EDWARD M.FLETCHER,JR. RENE D. TEGTMEYER Acting Commissioner of Patents Attesting Officer
|Citing Patent||Filing date||Publication date||Applicant||Title|
|US3839242 *||Sep 26, 1973||Oct 1, 1974||Wacker Chemie Gmbh||Method for preparing polyurethane foams|
|US3880780 *||Sep 23, 1974||Apr 29, 1975||Olin Corp||High resilient polyurethane foam|
|US3884847 *||Jul 19, 1973||May 20, 1975||Rhone Poulenc Sa||Process for the preparation of so-called cold-cured flexible polyurethane|
|US3896062 *||Jul 10, 1974||Jul 22, 1975||Union Carbide Corp||Polyether urethane foam|
|US3905924 *||Jun 3, 1974||Sep 16, 1975||Union Carbide Corp||Process for preparation of high resilience polyether urethane foam|
|US3925266 *||Jun 18, 1973||Dec 9, 1975||Gen Tire & Rubber Co||Flexible polyetherurethane foams with improved resilience|
|US3931066 *||Aug 8, 1974||Jan 6, 1976||Olin Corporation||High resilience polyurethane foam|
|US3966650 *||Oct 7, 1974||Jun 29, 1976||Union Carbide Corporation||Polyether urethane foam|
|US3981828 *||Apr 12, 1974||Sep 21, 1976||Basf Wyandotte Corporation||Flexible cellular polyurethane foam compositions having increased flame retardance|
|US4003847 *||Jun 19, 1975||Jan 18, 1977||Union Carbide Corporation||Solvent solutions of siloxane fluids|
|US4031044 *||Nov 11, 1976||Jun 21, 1977||Dow Corning Corporation||Polyether based, high resilient polyurethane foam|
|US4039490 *||Dec 29, 1975||Aug 2, 1977||Union Carbide Corporation||High resilience foam|
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|US4105595 *||Jun 6, 1977||Aug 8, 1978||Bayer Aktiengesellschaft||Process for the production of highly elastic polyurethane foams|
|US4119582 *||Feb 10, 1976||Oct 10, 1978||Mitsui-Nisso Corporation||Process for manufacturing high-resilient flexible urethan foams|
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|US4147847 *||Nov 14, 1973||Apr 3, 1979||Dow Corning Corporation||Method of preparing flexible flame retardant polyether based one-shot polyurethane foams and compositions therefore|
|US4206289 *||Jan 29, 1979||Jun 3, 1980||Bayer Aktiengesellschaft||Process for the production of cold-curing foam resins which contain urethane groups|
|US4276385 *||Apr 18, 1980||Jun 30, 1981||Bp Chemicals Limited||Process for preparing cold-cured molded polyurethane flexible from a high molecular weight siloxane and a solvent|
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|US4769174 *||Dec 30, 1987||Sep 6, 1988||Union Carbide Corporation||Polyether silicone copolymers with secondary or tertiary hydroxy terminated for stabilizing high resiliency urethane foam|
|US4883825 *||Dec 30, 1987||Nov 28, 1989||Union Carbide Chemicals And Plastics Company Inc.||Process for the manufacture of low density, flexible polyurethane foams|
|US5043359 *||Mar 5, 1990||Aug 27, 1991||Dow Corning Corporation||Skin conditioning compositions containing glyceroxyfunctional silanes and siloxanes|
|US5091436 *||Feb 20, 1990||Feb 25, 1992||Frisch Kurt C||Reinforced foam composites comprising hydroxy-containing vinyl ester resin|
|US5145875 *||Apr 8, 1991||Sep 8, 1992||Dow Corning Corporation||Glyceroxyfunctional silanes and siloxanes|
|US5198474 *||Jun 30, 1992||Mar 30, 1993||Union Carbide Chemicals & Plastics Technology Corporation||Silicone surfactants having t-butyl terminated polyether pendants for use in high resilience polyurethane foam|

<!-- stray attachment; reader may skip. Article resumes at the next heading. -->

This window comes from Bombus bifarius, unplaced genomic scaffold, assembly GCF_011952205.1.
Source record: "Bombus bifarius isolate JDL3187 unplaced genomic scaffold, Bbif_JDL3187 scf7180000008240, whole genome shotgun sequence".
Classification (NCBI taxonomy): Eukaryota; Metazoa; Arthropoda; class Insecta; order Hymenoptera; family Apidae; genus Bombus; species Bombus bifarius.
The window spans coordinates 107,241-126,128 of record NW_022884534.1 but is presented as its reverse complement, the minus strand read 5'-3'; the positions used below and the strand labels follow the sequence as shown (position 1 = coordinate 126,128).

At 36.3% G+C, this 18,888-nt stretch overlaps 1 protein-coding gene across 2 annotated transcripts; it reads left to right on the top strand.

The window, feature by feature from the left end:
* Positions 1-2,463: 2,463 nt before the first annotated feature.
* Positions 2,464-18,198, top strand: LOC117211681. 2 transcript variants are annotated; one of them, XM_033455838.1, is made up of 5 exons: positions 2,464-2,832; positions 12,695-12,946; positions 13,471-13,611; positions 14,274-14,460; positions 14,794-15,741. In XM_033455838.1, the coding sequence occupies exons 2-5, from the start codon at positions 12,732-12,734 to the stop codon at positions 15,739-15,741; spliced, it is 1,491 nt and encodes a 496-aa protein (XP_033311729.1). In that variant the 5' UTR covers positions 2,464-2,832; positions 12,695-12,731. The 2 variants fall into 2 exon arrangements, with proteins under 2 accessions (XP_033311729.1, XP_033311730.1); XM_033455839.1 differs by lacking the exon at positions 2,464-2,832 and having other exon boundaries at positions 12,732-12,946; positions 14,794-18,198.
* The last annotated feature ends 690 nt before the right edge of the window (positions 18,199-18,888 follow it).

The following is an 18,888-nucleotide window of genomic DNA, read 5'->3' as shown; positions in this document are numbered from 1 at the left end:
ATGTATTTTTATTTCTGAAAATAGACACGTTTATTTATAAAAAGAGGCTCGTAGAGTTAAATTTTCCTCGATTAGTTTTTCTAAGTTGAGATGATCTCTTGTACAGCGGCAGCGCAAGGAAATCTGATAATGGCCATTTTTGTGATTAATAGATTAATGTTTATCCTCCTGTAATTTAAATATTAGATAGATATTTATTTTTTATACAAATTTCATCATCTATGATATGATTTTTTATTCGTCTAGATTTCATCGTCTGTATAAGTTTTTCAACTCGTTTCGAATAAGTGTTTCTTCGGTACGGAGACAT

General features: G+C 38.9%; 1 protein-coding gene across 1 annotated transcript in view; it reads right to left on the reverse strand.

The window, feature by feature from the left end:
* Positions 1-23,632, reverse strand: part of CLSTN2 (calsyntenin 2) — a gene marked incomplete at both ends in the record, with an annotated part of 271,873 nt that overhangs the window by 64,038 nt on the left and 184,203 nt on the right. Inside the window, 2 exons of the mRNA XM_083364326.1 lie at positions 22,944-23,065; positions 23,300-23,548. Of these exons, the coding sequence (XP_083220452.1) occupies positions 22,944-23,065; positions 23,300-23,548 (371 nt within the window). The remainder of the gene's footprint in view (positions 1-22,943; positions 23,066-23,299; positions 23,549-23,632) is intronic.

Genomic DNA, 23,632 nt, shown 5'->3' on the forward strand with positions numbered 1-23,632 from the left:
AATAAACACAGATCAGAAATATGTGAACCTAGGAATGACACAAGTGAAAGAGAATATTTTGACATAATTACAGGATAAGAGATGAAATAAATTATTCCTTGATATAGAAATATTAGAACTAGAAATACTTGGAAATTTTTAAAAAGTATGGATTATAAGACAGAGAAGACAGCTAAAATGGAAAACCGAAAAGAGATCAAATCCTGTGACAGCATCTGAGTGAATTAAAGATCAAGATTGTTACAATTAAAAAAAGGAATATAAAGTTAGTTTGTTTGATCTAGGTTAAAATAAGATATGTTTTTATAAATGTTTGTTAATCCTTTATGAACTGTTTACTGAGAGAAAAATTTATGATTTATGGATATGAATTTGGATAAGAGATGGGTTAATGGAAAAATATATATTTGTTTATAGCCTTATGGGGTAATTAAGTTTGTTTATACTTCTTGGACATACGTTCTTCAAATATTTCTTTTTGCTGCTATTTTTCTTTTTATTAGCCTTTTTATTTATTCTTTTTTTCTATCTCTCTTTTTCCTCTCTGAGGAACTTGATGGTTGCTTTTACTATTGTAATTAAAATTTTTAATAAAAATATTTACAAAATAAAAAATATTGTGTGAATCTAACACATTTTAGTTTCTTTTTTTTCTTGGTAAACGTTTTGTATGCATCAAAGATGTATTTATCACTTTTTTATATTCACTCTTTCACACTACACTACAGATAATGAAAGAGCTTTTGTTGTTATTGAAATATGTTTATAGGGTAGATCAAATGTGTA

|US5360571 *||Mar 31, 1992||Nov 1, 1994||Osi Specialties, Inc.||Surfactant compositions|
|US5480916 *||Apr 28, 1995||Jan 2, 1996||Th. Goldschmidt Ag||Method for producing cold polyurethane foams|
|US5512319 *||Aug 22, 1994||Apr 30, 1996||Basf Corporation||Polyurethane foam composite|
|US5633292 *||Dec 7, 1995||May 27, 1997||Th. Goldschmidt Ag.||Method for producing cold polyurethane foams|
|US6380273||Jun 9, 2000||Apr 30, 2002||Clariant Gmbh||Process for producing flame-retardant flexible polyurethane foams|
|US8901187||Dec 17, 2009||Dec 2, 2014||Hickory Springs Manufacturing Company||High resilience flexible polyurethane foam using MDI|
|US8906975||Feb 5, 2010||Dec 9, 2014||Hickory Springs Manufacturing Company||Conventional flexible polyurethane foam using MDI|
|US20040077741 *||Oct 14, 2003||Apr 22, 2004||Clariant Gmbh||Flame-retardant flexible polyurethane foams with high aging resistance|
|US20040077755 *||Oct 14, 2003||Apr 22, 2004||Clariant Gmbh||Reduced-halogen-content flame-retardant mixtures for producing low-emission flexible polyurethane foams|
|CN101817916A *||Apr 15, 2010||Sep 1, 2010||上海子元汽车零部件有限公司||Anti-fatigue urethane foam and preparation method thereof|
|DE2411586A1 *||Mar 11, 1974||May 28, 1975||Dow Corning||Einstufenverfahren zur herstellung von polyurethanschaeumen auf polyaetherbasis|
|EP0003210A1 *||Oct 12, 1978||Aug 8, 1979||Basf Wyandotte Corporation||High resilience flexible foamed polyurethanes, foamable mixtures and process therefor|
|EP0018814A1 *||Apr 28, 1980||Nov 12, 1980||BP Chemicals Limited||Flexible polyurethane foam|
|EP0020025A1 *||Apr 28, 1980||Dec 10, 1980||BP Chemicals Limited||Process for making polyurethane foams|
|WO1980002427A1 *||Apr 28, 1980||Nov 13, 1980||Bp Chem Int Ltd||Process for making polyurethane foams|
|WO1980002428A1 *||Apr 28, 1980||Nov 13, 1980||Bp Chem Int Ltd||Process for making polyurethane foams|
|U.S. Classification||521/112, 521/88, 521/174, 521/137, 521/111, 521/86, 521/904|
|International Classification||C08G77/46, C08J9/00, C08G18/40, C08G18/48|
|Cooperative Classification||C08J2483/00, C08J2375/08, C08J9/0061, C08G18/4829, C08G18/4804, C08G77/46, C08G18/4072, C08G2101/00, Y10S521/904|
|European Classification||C08J9/00L, C08G18/40A13, C08G77/46, C08G18/48A, C08G18/48D|
|Oct 8, 1986||AS||Assignment|
Owner name: UNION CARBIDE CORPORATION,
Free format text: RELEASED BY SECURED PARTY;ASSIGNOR:MORGAN BANK (DELAWARE) AS COLLATERAL AGENT;REEL/FRAME:004665/0131
Effective date: 19860925
|Jan 9, 1986||AS||Assignment|
Owner name: MORGAN GUARANTY TRUST COMPANY OF NEW YORK, AND MOR
Free format text: MORTGAGE;ASSIGNORS:UNION CARBIDE CORPORATION, A CORP.,;STP CORPORATION, A CORP. OF DE.,;UNION CARBIDE AGRICULTURAL PRODUCTS CO., INC., A CORP. OF PA.,;AND OTHERS;REEL/FRAME:004547/0001
Effective date: 19860106